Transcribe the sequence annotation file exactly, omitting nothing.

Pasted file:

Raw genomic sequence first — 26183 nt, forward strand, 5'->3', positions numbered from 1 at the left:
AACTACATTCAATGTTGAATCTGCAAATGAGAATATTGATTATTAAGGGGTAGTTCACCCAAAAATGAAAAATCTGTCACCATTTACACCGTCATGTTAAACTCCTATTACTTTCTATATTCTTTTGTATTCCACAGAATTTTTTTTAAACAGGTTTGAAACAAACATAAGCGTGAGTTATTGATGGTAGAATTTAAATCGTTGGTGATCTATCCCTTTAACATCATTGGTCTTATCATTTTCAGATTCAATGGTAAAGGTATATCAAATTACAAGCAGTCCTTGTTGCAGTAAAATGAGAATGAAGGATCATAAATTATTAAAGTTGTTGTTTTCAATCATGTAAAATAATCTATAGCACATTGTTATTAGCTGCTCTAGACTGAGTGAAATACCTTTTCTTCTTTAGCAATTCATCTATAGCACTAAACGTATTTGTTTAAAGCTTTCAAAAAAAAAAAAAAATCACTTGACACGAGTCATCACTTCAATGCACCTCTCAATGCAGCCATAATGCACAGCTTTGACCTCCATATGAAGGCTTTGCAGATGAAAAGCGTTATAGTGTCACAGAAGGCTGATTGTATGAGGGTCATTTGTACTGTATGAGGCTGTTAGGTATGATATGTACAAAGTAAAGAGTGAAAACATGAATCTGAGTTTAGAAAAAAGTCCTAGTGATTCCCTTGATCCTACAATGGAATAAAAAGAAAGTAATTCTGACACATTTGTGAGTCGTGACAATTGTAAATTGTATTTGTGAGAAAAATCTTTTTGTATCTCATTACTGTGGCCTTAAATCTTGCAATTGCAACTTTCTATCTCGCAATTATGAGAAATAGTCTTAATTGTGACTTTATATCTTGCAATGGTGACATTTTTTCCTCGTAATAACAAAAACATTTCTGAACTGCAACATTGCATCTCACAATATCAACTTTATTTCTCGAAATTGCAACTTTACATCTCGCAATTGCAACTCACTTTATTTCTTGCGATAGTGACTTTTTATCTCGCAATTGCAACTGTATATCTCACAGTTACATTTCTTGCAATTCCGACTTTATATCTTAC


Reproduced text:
Raw genomic sequence first — 26183 nt, forward strand, 5'->3', positions numbered from 1 at the left:
AACTACATTCAATGTTGAATCTGCAAATGAGAATATTGATTATTAAGGGGTAGTTCACCCAAAAATGAAAAATCTGTCACCATTTACACCGTCATGTTAAACTCCTATTACTTTCTATATTCTTTTGTATTCCACAGAATTTTTTTTAAACAGGTTTGAAACAAACATAAGCGTGAGTTATTGATGGTAGAATTTAAATCGTTGGTGATCTATCCCTTTAACATCATTGGTCTTATCATTTTCAGATTCAATGGTAAAGGTATATCAAATTACAAGCAGTCCTTGTTGCAGTAAAATGAGAATGAAGGATCATAAATTATTAAAGTTGTTGTTTTCAATCATGTAAAATAATCTATAGCACATTGTTATTAGCTGCTCTAGACTGAGTGAAATACCTTTTCTTCTTTAGCAATTCATCTATAGCACTAAACGTATTTGTTTAAAGCTTTCAAAAAAAAAAAAAAATCACTTGACACGAGTCATCACTTCAATGCACCTCTCAATGCAGCCATAATGCACAGCTTTGACCTCCATATGAAGGCTTTGCAGATGAAAAGCGTTATAGTGTCACAGAAGGCTGATTGTATGAGGGTCATTTGTACTGTATGAGGCTGTTAGGTATGATATGTACAAAGTAAAGAGTGAAAACATGAATCTGAGTTTAGAAAAAAGTCCTAGTGATTCCCTTGATCCTACAATGGAATAAAAAGAAAGTAATTCTGACACATTTGTGAGTCGTGACAATTGTAAATTGTATTTGTGAGAAAAATCTTTTTGTATCTCATTACTGTGGCCTTAAATCTTGCAATTGCAACTTTCTATCTCGCAATTATGAGAAATAGTCTTAATTGTGACTTTATATCTTGCAATGGTGACATTTTTTCCTCGTAATAACAAAAACATTTCTGAACTGCAACATTGCATCTCACAATATCAACTTTATTTCTCGAAATTGCAACTTTACATCTCGCAATTGCAACTCACTTTATTTCTTGCGATAGTGACTTTTTATCTCGCAATTGCAACTGTATATCTCACAGTTACATTTCTTGCAATTCCGACTTTATATCTTAC